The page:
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Efforts to salvage a world-class Ontario facility that’s being axed by bureaucracy

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In Agriculture
Feb 24th, 2018
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Sammy the cat, on patrol -National Post photo

Sammy the cat, on patrol at the tree seed plant. -National Post photo

An open letter to all concerned conservation interests regarding the future of native tree seed in southern Ontario

From Forests Ontario and the Forest Gene Conservation Association

In August of 2017 the Ministry of Natural Resources and Forestry announced its intention to close the Ontario Tree Seed Plant (OTSP) located in Angus Ontario, with the closure slated for September 2018.

Shortly after the government’s announcement, a group of concerned clients of the OTSP came together to assess the impacts the closure of the seed plant will have on their programs and aspirations. A fruitful dialogue with Ministry staff was initiated to search for ways to mitigate those impacts.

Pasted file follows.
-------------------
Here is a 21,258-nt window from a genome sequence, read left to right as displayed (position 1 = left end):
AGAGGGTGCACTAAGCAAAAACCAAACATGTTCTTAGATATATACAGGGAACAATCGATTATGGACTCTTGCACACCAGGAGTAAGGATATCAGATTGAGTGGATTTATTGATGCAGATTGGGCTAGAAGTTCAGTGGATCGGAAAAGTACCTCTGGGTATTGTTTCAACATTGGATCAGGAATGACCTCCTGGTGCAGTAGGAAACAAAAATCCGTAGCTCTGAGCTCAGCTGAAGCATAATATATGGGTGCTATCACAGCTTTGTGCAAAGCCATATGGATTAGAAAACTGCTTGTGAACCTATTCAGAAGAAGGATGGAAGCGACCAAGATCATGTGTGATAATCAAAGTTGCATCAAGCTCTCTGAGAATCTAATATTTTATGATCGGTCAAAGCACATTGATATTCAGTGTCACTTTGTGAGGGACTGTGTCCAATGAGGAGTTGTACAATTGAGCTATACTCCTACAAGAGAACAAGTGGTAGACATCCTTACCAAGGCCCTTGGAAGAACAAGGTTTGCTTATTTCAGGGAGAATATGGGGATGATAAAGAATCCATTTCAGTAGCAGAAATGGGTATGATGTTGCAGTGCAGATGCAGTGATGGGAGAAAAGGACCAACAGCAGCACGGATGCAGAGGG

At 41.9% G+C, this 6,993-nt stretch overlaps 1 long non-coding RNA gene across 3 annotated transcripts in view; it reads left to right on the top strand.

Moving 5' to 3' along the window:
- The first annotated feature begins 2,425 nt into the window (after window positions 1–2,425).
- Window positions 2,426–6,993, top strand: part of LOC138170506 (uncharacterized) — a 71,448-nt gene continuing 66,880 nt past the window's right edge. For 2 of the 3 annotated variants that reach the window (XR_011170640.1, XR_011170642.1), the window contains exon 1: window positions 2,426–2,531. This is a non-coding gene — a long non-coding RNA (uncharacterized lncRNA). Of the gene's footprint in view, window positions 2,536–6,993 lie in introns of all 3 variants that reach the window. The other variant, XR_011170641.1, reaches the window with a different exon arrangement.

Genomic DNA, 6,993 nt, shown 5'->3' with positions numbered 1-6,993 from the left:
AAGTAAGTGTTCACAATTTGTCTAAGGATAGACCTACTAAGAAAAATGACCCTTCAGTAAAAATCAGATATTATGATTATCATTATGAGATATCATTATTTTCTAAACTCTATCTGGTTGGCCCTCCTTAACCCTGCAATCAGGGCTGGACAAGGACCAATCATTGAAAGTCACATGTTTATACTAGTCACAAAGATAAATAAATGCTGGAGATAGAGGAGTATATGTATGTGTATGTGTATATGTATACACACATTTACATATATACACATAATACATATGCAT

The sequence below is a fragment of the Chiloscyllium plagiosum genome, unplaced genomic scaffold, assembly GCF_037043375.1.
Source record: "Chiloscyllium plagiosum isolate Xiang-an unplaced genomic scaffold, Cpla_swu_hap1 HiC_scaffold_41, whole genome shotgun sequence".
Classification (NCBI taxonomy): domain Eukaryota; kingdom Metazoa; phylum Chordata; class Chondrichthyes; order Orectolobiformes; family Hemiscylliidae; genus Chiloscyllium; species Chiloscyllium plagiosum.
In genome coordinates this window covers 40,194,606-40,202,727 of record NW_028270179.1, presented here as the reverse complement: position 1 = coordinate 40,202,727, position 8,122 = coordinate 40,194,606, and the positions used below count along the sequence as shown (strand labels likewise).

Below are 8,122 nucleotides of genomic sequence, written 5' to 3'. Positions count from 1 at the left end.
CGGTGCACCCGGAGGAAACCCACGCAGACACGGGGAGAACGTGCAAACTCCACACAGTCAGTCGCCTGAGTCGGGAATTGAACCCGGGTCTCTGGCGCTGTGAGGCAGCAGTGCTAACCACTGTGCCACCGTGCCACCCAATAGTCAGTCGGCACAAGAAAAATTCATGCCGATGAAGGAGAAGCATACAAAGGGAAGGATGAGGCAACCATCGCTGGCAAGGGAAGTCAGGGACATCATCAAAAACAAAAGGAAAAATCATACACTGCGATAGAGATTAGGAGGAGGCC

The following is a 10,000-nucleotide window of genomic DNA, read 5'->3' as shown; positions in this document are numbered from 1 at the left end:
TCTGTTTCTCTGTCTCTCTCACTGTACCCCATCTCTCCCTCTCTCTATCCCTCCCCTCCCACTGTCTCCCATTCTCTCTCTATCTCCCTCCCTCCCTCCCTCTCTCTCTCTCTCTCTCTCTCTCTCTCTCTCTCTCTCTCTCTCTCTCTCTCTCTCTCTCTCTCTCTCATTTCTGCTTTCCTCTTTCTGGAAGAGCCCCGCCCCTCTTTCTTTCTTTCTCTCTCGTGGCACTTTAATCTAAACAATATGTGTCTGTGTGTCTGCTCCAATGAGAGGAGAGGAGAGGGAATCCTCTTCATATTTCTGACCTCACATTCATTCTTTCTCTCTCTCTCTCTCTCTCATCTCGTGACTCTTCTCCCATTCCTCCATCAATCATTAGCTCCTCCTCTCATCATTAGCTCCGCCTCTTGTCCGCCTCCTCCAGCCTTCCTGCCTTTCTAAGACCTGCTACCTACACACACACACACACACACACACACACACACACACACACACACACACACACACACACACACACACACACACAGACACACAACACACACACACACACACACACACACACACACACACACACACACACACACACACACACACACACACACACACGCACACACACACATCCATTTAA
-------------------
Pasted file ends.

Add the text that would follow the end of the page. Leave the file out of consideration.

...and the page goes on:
Part of the Ministry’s rationale for closing the OTSP, was that it is aging and operated at a level far below its original capacity, ultimately making it inefficient from a cost and operational perspective. Regardless, the OTSP and the seed that it has produced form the foundation on which most ecological restoration efforts across southern Ontario are based on. Simply put, it takes a seed to grow a tree and many genetically appropriate seeds to replace a forest. Ontario will need billions of genetically appropriate seeds in the coming decades as we grapple with challenges such as climate change adaptation, biodiversity loss, restoring Species at Risk habitat and controlling invasive species through restoration.

Many of you participated in a letter writing campaign to ask the government to reconsider its decision to close the OTSP and for that we thank you sincerely. Despite our campaign, plans to shutter the facility are proceeding, and this letter provides you with an update on our efforts to date and our plans to ensure all the activities offered by the OTSP will be replaced.

Ontario Tree Seed Coalition (OTSC)